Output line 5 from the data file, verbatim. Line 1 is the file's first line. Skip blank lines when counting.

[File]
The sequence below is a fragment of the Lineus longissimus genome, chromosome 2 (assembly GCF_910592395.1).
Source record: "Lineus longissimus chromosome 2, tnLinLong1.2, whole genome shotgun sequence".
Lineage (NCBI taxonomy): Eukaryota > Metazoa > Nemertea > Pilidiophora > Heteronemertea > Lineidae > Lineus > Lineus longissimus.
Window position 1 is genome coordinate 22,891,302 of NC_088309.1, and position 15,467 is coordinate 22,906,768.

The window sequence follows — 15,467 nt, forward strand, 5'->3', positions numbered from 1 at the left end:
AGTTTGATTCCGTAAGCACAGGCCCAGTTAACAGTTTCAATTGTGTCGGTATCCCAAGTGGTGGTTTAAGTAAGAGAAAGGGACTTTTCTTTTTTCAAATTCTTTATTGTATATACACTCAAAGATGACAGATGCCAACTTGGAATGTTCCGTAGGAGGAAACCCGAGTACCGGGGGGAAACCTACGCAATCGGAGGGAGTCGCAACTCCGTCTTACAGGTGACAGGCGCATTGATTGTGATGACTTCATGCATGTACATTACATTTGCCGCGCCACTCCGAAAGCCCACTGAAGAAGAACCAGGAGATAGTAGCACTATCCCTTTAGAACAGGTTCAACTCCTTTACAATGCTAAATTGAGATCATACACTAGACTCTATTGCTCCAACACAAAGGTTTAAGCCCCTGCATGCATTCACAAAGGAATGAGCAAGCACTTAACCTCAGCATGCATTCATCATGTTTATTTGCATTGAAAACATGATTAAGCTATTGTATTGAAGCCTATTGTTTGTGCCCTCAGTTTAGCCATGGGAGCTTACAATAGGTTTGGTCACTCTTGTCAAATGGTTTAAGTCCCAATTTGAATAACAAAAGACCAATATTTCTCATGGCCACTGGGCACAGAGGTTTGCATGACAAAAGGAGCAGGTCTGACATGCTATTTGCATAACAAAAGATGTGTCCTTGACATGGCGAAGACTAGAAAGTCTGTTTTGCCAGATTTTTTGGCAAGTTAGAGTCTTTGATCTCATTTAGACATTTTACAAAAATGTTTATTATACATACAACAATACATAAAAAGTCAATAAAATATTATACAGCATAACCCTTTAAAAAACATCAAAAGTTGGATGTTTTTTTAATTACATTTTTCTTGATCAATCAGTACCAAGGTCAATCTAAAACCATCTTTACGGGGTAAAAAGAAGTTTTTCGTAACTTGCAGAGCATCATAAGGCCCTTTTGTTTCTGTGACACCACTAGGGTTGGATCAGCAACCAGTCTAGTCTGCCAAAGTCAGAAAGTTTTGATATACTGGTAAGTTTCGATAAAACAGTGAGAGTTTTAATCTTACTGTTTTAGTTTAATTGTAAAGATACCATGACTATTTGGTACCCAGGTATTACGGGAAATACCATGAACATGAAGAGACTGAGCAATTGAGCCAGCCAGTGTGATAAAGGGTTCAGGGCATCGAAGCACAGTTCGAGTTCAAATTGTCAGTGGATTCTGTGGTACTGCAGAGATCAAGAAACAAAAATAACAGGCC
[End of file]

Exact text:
The window sequence follows — 15,467 nt, forward strand, 5'->3', positions numbered from 1 at the left end: